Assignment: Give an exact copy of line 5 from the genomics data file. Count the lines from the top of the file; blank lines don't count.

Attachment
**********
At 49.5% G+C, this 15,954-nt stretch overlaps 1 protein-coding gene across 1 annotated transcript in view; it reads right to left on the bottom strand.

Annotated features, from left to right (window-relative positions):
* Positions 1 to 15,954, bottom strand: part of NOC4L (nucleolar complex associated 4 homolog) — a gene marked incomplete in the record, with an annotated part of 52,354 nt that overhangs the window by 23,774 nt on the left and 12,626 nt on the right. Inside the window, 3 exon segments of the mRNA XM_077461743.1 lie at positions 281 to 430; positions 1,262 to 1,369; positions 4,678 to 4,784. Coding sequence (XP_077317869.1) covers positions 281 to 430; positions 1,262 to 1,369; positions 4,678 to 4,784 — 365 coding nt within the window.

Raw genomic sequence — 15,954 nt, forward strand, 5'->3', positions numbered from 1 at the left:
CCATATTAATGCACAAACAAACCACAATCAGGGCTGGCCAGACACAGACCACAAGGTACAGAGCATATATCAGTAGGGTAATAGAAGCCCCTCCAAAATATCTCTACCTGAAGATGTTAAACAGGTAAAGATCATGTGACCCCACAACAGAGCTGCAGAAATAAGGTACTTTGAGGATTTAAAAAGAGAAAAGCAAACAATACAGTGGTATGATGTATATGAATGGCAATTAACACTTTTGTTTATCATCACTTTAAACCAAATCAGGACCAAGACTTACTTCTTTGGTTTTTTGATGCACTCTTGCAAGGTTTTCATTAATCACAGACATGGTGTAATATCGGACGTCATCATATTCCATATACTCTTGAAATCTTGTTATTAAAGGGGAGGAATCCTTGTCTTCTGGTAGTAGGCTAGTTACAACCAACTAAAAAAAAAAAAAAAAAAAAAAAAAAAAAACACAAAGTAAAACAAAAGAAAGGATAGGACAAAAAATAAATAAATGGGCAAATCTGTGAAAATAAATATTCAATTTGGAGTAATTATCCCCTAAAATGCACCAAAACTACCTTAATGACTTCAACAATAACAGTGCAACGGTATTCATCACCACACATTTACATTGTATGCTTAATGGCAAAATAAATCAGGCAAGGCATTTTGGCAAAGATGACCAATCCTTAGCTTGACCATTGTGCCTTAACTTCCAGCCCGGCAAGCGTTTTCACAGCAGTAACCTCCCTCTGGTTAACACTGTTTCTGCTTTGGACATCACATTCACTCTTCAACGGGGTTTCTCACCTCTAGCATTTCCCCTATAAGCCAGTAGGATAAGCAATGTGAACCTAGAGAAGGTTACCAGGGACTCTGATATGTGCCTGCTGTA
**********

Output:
CCATATTAATGCACAAACAAACCACAATCAGGGCTGGCCAGACACAGACCACAAGGTACAGAGCATATATCAGTAGGGTAATAGAAGCCCCTCCAAAATATCTCTACCTGAAGATGTTAAACAGGTAAAGATCATGTGACCCCACAACAGAGCTGCAGAAATAAGGTACTTTGAGGATTTAAAAAGAGAAAAGCAAACAATACAGTGGTATGATGTATATGAATGGCAATTAACACTTTTGTTTATCATCACTTTAAACCAAATCAGGACCAAGACTTACTTCTTTGGTTTTTTGATGCACTCTTGCAAGGTTTTCATTAATCACAGACATGGTGTAATATCGGACGTCATCATATTCCATATACTCTTGAAATCTTGTTATTAAAGGGGAGGAATCCTTGTCTTCTGGTAGTAGGCTAGTTACAACCAACTAAAAAAAAAAAAAAAAAAAAAAAAAAAAAACACAAAGTAAAACAAAAGAAAGGATAGGACAAAAAATAAATAAATGGGCAAATCTGTGAAAATAAATATTCAATTTGGAGTAATTATCCCCTAAAATGCACCAAAACTACCTTAATGACTTCAACAATAACAGTGCAACGGTATTCATCACCACACATTTACATTGTATGCTTAATGGCAAAATAAATCAGGCAAGGCATTTTGGCAAAGATGACCAATCCTTAGCTTGACCATTGTGCCTTAACTTCCAGCCCGGCAAGCGTTTTCACAGCAGTAACCTCCCTCTGGTTAACACTGTTTCTGCTTTGGACATCACATTCACTCTTCAACGGGGTTTCTCACCTCTAGCATTTCCCCTATAAGCCAGTAGGATAAGCAATGTGAACCTAGAGAAGGTTACCAGGGACTCTGATATGTGCCTGCTGTA